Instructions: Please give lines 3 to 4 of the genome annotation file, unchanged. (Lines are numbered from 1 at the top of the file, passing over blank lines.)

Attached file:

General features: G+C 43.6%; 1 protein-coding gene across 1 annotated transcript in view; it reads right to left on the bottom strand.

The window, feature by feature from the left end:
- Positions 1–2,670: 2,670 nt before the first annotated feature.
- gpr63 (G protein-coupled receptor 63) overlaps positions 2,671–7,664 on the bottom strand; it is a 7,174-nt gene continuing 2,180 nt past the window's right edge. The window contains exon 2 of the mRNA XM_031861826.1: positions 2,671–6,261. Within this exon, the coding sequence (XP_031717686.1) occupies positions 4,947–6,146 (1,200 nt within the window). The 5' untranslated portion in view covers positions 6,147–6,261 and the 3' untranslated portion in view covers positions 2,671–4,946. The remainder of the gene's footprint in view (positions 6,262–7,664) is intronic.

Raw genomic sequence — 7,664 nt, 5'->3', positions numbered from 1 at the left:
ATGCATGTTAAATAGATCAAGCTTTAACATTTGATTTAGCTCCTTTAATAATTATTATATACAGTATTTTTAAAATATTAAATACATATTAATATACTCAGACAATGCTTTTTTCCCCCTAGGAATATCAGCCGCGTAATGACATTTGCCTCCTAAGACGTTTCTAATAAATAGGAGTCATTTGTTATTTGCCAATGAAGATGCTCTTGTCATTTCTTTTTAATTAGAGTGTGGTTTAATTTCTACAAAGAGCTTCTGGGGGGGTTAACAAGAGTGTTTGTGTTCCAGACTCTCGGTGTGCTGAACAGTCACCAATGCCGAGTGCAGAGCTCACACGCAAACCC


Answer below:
- Positions 1–2,670: 2,670 nt before the first annotated feature.
- gpr63 (G protein-coupled receptor 63) overlaps positions 2,671–7,664 on the bottom strand; it is a 7,174-nt gene continuing 2,180 nt past the window's right edge. The window contains exon 2 of the mRNA XM_031861826.1: positions 2,671–6,261. Within this exon, the coding sequence (XP_031717686.1) occupies positions 4,947–6,146 (1,200 nt within the window). The 5' untranslated portion in view covers positions 6,147–6,261 and the 3' untranslated portion in view covers positions 2,671–4,946. The remainder of the gene's footprint in view (positions 6,262–7,664) is intronic.